Now, white has maintained a slight advantage throughout the game. But despite his lead in development I felt sure I could equalize in this position, the symmetry and two bishop justifying this expectation in general terms. I started off by analyzing 22...Bxa2 23.b3 a4 but felt this still left my opponent an edge, and my intuition told me there was something better. Minutes went by and the something better remained elusive; with time-trouble looming I indeed ended up playing the obvious 22...Bxa2 23.b3 a4. White went on to exploit his enduring edge and claim the whole point.

But, my intuition was right: black can equalise in the above position. Can you spot how? With the clock ticking? Analysis and the game to play through after the jump.

Tuesday, March 22, 2011

W(h)ither the British Chess Magazine?

[Author's note 29th June, 2011: The BCM have asked us to point out that Steve Giddins is no longer their editor.]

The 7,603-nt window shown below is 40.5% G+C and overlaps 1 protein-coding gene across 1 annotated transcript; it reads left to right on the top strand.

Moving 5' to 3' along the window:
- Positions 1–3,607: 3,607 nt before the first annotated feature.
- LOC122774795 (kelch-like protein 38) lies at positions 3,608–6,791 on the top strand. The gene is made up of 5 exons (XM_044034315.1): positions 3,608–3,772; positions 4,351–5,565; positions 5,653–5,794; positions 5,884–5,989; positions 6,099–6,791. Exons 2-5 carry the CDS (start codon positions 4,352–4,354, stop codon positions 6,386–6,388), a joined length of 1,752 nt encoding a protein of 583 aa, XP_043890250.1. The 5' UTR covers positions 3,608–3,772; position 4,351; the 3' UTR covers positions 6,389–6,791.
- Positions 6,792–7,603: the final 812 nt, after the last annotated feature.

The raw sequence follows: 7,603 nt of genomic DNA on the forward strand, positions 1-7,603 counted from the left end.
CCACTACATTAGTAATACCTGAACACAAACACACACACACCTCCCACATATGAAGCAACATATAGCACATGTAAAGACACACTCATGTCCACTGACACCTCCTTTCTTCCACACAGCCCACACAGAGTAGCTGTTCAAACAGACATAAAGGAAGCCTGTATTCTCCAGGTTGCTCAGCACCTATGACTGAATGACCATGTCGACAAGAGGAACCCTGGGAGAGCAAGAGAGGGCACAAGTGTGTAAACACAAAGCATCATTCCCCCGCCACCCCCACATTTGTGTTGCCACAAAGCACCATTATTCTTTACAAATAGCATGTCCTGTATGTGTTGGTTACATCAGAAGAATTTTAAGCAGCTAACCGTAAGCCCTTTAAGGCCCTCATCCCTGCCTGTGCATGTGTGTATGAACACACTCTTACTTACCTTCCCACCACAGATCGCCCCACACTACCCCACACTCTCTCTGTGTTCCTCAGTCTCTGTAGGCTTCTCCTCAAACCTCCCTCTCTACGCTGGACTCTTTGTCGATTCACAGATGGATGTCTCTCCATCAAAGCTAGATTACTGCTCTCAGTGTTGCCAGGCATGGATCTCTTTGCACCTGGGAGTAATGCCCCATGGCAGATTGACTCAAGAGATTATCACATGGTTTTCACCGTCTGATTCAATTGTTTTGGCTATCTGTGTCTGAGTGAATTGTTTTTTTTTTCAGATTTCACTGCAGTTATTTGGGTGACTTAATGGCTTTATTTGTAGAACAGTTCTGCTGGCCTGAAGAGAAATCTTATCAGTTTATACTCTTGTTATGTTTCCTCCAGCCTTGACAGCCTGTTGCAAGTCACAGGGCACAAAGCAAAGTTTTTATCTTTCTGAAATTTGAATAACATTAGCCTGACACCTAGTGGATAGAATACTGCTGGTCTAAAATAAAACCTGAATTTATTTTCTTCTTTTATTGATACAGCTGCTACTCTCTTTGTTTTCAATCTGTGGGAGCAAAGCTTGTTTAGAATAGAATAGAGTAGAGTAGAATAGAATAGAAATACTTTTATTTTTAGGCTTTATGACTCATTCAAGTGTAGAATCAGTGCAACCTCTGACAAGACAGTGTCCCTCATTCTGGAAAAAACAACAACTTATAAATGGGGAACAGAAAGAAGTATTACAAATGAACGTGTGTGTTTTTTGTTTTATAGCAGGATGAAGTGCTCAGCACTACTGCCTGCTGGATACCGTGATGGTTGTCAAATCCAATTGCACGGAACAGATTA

The past?

We live in interesting and difficult times. In days of yore the path of the righteous man might have been beset on all sides by the inequities of the selfish and the tyranny of evil men (as Jules would tell you), but right now simply knowing where the road is supposed to be in the first place is far from straightforward.

Take Libya for example. It’s only two shakes of a lamb’s tail since we were snuggling up to old Gaddafi and yet here we are firing a gross of cruise missiles up his chuffer because it turns out he’s a bit of a cad after all. Who could have known?

Anything that happens in the chess world is entirely inconsequential in comparison to the news from North Africa or Japan, but we are, nevertheless, no less awash with moral problems than anybody else. Be they global and significant (e.g. Frenchies cheating at the Olympiad and the subsequent inquiry;  the game's ongoing relationship with Kirsan and whether or not that’s OK), local and relatively trivial (e.g. the Surrey County Chess Association having a team captain who who has been banned from playing at an internet chess site – or two? – and whether that’s OK), or some combination thereof (e.g. Lara and Michael Stock’s recent exploits in New Zealand) we seem to be surrounded by ethical dilemmas just now.